meaning any container of signs that can be sensorily accessed with or without mediation. It
is general sensory access to it that makes a space public. By general, I mean access by those
who are strangers to each other and to those who are physically or representationally in the
public space—even though there may be restrictions as to which strangers can have sensory
access to a given public space, such as age restrictions for R-rated movies or citizenship
restrictions for access to the national archives. Even spaces designed explicitly to create
public opinion can only do so to the extent that their content is generally visible—and not to
the extent that all participate in these spaces with civic intentions or civility. And since the
communications that public sphere scholars study occur in spaces characterized by general
sensory access, even if we wanted to study exclusively ostensibly civic or civil discourse,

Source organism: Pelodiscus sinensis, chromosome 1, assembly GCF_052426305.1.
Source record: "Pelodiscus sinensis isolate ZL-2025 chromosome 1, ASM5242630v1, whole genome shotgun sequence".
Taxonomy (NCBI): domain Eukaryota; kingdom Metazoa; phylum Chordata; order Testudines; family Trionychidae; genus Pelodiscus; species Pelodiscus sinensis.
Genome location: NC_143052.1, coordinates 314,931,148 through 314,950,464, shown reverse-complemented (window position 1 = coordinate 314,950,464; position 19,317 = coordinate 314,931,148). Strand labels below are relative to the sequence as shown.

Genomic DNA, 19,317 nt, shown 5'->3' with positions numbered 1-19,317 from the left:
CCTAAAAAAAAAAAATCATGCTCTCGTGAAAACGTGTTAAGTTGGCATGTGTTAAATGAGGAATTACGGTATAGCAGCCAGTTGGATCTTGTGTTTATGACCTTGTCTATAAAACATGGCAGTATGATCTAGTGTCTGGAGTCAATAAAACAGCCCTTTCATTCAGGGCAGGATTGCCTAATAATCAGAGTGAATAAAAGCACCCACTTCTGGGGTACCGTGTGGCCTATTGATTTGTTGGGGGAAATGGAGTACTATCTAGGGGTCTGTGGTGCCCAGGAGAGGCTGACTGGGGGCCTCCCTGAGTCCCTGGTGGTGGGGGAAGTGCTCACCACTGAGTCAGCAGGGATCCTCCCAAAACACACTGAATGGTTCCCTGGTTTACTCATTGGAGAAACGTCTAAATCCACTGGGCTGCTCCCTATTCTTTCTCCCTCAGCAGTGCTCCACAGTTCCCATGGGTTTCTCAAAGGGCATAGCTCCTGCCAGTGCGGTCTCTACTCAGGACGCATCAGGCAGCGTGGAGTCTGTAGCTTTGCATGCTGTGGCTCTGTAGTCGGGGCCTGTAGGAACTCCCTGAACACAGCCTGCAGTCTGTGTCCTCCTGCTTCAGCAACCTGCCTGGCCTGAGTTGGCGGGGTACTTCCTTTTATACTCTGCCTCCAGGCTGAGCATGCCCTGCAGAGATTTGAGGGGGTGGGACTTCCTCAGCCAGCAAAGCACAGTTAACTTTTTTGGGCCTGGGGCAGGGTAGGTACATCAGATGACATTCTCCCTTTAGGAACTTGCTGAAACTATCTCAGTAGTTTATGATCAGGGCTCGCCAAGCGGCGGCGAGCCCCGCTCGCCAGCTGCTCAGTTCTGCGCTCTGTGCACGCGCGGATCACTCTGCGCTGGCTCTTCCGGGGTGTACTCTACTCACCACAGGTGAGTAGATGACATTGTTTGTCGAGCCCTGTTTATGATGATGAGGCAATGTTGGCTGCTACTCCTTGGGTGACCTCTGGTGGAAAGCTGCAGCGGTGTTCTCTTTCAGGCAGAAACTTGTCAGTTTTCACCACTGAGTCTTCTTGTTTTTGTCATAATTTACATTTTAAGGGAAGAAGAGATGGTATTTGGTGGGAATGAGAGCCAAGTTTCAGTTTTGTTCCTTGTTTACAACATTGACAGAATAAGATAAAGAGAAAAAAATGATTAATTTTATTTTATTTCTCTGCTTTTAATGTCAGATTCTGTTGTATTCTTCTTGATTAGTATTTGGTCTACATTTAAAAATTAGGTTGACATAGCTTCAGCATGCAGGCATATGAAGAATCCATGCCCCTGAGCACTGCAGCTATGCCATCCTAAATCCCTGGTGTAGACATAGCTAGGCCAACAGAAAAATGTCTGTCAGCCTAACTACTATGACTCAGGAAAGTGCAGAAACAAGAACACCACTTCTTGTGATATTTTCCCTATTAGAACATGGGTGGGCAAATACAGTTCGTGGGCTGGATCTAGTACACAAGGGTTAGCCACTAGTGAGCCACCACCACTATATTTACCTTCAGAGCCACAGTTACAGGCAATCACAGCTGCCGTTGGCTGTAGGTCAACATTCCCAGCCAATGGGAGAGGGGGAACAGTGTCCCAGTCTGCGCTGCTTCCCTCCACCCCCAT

this would require understanding the logic of visibility and audibility.
The Semiotics of General Visibility
The public sphere involves a space, but not necessarily a physical one, and it is public only
insofar as it contains signs that are generally accessible by spectators. Hence, the public
sphere is a space of signs, and its theory must be semiotic. Public spaces differ in terms of
their primary function. Some of them, such as streets, permit physical presence; while their
raison d’être is not providing semiotic phenomena, once one physically accesses them one
cannot help giving off signs. Other public spaces (for instance a museum or the Internet)
244 Sociological Theory 30(4)
mainly exist to provide signs to strangers who have sensory access to them. Another distinc-
tion is whether access depends on technology. Public spaces also vary in terms of their sign
content (visual or auditory) and those who usually have access to them.8 Regardless, all such
spaces have common semiotics shaping the relationship between their contents and those
who see or hear them.
First, the governing principle of the public sphere is that its contents are subject to spec-
tatorship.9 A spectator is someone who does not have to be involved in what he sees; even
when that happens—as when the spectator reacts with indignation to a wrongdoing—he acts
as an outsider. Such spectatorship is frowned upon in the private world, where we are